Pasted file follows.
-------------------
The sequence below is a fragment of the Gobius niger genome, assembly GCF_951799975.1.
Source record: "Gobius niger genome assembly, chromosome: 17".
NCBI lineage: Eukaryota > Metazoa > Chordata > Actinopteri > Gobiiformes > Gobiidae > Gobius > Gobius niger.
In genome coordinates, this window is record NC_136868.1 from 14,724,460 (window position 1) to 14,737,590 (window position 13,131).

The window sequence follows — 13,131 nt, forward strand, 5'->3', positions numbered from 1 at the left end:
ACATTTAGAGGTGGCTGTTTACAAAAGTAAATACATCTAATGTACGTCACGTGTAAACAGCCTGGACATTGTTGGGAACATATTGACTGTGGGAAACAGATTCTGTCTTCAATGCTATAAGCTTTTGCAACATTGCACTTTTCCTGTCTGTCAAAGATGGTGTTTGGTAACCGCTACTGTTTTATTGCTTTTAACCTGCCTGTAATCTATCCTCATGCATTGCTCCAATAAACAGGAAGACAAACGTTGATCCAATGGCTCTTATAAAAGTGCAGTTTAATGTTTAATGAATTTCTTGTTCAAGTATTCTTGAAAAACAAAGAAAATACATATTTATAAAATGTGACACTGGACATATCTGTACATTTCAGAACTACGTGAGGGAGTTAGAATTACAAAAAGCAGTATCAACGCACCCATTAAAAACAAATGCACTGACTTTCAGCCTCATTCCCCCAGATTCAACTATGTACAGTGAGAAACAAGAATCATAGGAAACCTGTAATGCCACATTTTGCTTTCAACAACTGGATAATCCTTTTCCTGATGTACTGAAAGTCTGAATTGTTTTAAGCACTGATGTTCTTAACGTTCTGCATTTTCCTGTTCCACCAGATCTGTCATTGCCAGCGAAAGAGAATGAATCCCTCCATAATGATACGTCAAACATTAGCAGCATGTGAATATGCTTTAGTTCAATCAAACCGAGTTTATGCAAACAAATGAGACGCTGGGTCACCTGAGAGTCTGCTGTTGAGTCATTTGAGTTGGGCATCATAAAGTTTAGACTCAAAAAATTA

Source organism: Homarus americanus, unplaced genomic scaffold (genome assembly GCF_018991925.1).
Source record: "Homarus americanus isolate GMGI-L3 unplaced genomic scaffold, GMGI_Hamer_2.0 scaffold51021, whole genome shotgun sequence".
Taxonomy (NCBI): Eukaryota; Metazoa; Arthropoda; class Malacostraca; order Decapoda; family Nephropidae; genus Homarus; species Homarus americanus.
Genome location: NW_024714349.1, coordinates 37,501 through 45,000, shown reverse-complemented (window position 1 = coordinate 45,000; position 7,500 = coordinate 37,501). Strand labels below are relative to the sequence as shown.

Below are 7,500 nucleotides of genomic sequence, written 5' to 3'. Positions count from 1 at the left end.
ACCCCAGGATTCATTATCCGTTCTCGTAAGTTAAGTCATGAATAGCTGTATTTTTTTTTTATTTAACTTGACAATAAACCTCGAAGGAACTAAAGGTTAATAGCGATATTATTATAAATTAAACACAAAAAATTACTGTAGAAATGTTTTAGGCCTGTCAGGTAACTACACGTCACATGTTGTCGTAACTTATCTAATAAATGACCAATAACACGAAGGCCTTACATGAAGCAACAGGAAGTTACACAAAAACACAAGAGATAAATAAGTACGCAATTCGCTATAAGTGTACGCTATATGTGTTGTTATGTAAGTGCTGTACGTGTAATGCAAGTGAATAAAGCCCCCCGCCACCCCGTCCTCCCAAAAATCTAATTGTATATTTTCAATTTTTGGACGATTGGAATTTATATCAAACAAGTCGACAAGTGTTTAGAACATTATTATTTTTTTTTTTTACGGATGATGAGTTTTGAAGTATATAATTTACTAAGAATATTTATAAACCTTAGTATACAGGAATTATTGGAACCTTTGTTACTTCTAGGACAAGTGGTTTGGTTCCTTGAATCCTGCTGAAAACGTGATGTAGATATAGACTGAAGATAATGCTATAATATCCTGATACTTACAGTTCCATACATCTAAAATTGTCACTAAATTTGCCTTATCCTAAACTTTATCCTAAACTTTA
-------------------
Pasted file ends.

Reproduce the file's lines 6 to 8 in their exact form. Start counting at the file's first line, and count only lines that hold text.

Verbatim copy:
ACATTTAGAGGTGGCTGTTTACAAAAGTAAATACATCTAATGTACGTCACGTGTAAACAGCCTGGACATTGTTGGGAACATATTGACTGTGGGAAACAGATTCTGTCTTCAATGCTATAAGCTTTTGCAACATTGCACTTTTCCTGTCTGTCAAAGATGGTGTTTGGTAACCGCTACTGTTTTATTGCTTTTAACCTGCCTGTAATCTATCCTCATGCATTGCTCCAATAAACAGGAAGACAAACGTTGATCCAATGGCTCTTATAAAAGTGCAGTTTAATGTTTAATGAATTTCTTGTTCAAGTATTCTTGAAAAACAAAGAAAATACATATTTATAAAATGTGACACTGGACATATCTGTACATTTCAGAACTACGTGAGGGAGTTAGAATTACAAAAAGCAGTATCAACGCACCCATTAAAAACAAATGCACTGACTTTCAGCCTCATTCCCCCAGATTCAACTATGTACAGTGAGAAACAAGAATCATAGGAAACCTGTAATGCCACATTTTGCTTTCAACAACTGGATAATCCTTTTCCTGATGTACTGAAAGTCTGAATTGTTTTAAGCACTGATGTTCTTAACGTTCTGCATTTTCCTGTTCCACCAGATCTGTCATTGCCAGCGAAAGAGAATGAATCCCTCCATAATGATACGTCAAACATTAGCAGCATGTGAATATGCTTTAGTTCAATCAAACCGAGTTTATGCAAACAAATGAGACGCTGGGTCACCTGAGAGTCTGCTGTTGAGTCATTTGAGTTGGGCATCATAAAGTTTAGACTCAAAAAATTA

Source organism: Homarus americanus, unplaced genomic scaffold (genome assembly GCF_018991925.1).
Source record: "Homarus americanus isolate GMGI-L3 unplaced genomic scaffold, GMGI_Hamer_2.0 scaffold51021, whole genome shotgun sequence".